Monthly Archives: February 2014

Potato Tower- A lot of Spuds in a small space.

Potatoes are delicious and fun to grow in the backyard garden. They also have a hadful of enenmies and fighting those foes will be easier in s tighter space. Image

This is where potato towers will come in. The towers can be wire cages, burlap bags, plastic barrels or wooden crates or boxes. 

The ideal , in the literature, seems to be about 4′ tall.  Image

The tower consist of soil/compost layer at the bottom with he seed potatoes set/spread properly and then covered with a soft, rich soil/manure/compost blend. 

Water regularly but don’t “drown” the plants.

After 3-4 weeks the plants should be 2-4 inches tall – At this stage watch the plants and when they are 5-6 tall- add more compost/soil( a pretty soft mixture and maintain the watering and “eyeball” maintenance until the plants have grown 3-4 more inches and again you will add a soft mixture of soil/compost/manure and straw. 


This process can be repeated until the top of the tower which a final layer of mulch( pine needles are great here)-  is added.

Now the plants have grown to be 3 feet or more and are thriving in the tower and surrounded/protected by the compost and soil mixture. This rich combination will also provide a complete feed to the growing plants and tubers and the potential of as many as 20-35 pounds of potatoes.

Now in this phase the plants can be watched for insects/beetles that might LIKE some spuds as well as any disease that can fight potatoes. This tower makes it easier to control and monitor.

At the end of the growing season the tower can be disassembled and the potatoes harvested, If using the straw as shown in the picture – The cage and straw is removed and then the soil spread and the potatoes harvested. If using aburlap sacks- they can be turned on the side and emptied or cut open with knife/shears( be careful)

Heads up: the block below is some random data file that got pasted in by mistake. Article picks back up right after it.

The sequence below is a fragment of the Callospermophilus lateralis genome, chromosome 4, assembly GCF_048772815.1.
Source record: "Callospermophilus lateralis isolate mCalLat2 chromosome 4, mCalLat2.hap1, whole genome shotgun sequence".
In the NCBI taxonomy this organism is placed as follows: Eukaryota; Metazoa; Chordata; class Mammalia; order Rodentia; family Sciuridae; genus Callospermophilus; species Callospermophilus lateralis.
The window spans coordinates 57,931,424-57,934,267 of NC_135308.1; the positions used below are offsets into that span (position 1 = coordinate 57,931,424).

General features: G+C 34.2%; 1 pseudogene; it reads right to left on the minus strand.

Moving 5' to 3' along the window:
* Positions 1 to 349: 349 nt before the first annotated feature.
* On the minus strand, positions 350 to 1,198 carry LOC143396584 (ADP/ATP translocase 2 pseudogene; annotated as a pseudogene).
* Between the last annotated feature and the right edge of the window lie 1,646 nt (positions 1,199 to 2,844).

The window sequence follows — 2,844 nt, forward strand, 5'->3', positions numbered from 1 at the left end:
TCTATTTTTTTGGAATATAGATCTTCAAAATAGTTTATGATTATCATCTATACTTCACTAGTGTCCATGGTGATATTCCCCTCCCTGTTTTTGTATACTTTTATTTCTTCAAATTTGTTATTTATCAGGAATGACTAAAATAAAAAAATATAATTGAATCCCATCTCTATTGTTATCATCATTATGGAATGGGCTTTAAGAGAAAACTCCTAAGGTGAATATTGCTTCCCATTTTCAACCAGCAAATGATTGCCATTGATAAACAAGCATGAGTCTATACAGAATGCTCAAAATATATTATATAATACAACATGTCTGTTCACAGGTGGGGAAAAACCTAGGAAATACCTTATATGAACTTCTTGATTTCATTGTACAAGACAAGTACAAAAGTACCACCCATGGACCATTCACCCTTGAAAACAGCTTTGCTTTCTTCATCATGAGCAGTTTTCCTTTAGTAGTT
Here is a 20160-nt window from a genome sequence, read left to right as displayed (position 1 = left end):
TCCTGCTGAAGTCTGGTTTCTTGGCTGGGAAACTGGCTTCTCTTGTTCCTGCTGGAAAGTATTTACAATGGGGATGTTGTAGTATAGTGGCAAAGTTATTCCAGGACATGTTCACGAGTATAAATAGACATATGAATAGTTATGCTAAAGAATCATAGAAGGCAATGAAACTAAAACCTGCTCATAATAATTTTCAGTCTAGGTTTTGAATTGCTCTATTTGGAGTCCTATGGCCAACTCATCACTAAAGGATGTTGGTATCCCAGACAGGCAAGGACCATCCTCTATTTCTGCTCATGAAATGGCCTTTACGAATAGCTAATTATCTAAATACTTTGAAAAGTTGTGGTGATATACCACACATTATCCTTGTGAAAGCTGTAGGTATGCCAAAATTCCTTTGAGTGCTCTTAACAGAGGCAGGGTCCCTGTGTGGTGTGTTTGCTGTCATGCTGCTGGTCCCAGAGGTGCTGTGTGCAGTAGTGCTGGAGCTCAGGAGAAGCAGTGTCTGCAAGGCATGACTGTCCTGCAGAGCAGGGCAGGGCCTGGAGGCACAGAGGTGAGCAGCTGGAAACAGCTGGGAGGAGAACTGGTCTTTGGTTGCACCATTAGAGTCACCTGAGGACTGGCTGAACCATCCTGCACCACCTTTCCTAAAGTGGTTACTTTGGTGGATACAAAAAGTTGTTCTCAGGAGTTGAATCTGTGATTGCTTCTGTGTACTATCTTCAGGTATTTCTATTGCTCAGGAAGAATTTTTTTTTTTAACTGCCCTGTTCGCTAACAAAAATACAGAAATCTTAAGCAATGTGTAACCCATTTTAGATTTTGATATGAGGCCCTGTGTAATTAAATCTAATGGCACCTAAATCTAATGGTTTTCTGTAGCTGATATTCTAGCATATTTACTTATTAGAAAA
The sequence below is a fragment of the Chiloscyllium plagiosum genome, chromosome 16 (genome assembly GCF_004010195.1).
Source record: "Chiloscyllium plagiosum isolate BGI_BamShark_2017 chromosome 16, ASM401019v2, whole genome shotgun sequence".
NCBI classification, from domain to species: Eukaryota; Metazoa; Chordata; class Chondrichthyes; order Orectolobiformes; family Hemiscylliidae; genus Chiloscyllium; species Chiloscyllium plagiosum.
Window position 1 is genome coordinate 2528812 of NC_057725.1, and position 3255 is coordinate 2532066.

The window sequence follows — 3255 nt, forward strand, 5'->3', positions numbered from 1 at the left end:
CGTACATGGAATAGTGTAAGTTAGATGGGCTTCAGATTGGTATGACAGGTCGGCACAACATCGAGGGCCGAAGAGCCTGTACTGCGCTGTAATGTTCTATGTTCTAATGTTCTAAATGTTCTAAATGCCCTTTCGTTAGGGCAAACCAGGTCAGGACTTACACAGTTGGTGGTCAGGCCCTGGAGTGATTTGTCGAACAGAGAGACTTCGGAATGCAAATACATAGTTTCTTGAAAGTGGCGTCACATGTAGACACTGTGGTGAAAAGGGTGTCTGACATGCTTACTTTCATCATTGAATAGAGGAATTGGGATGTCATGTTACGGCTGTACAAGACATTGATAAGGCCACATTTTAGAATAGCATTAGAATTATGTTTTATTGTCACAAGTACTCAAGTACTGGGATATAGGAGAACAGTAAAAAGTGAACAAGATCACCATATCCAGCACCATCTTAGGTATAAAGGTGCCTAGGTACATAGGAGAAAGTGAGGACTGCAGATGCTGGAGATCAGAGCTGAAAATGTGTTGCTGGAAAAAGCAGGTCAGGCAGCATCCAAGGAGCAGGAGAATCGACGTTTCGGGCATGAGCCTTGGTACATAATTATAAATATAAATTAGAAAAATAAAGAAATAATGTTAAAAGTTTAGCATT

If a barrel of wooden tower is used open or turn over as appropriate.

Allow all freshly harvested potatoes to dry in the sun (or inside) for a little while so they will develop a little it of shelf life. If planning on storing look into preparation for storage as well as storage methods.

WARNING/REMINDER-   The soil that was used for this process should not be used for nightshade plants NEXT season (peppers/eggplants/tomatoes/potatoes). It may contain remnants of blight and other enemies of similar plants. Use it for squash or peas or onions…..Image


Thoughts ideas- borrowed from the web/brain of others

I am dying to jump into the garden- tomorrows morning run will include a 30 minute visit to the garden plot and some work…..(CROSS-TRAINING anyone? )


Helping friends with a garden and have a few stumps to play with so the following may be good idea.

Also concerned with heavy rain/flooding that we dealt with last year. I have added a 2nd layer of wooden pallets to raised the beds even more- here are some more ideas.


Always glad to find pallet ideas for garden and home-


Some pallets for double decker raised bed(burlap bags for weed control)

Compost Tumbler

Compost Tumbler.

via Compost Tumbler.

I love this and found it when liked my blog. This is a tremendous idea and thanks ! for doing the groundwork- on the double reel idea.

Now I ned to find some reels and get “working”. This will work great in combo with regualr old school Compost bin system-

Jump start the goodies in bin #1. Maybe paint in dark green or black for heat…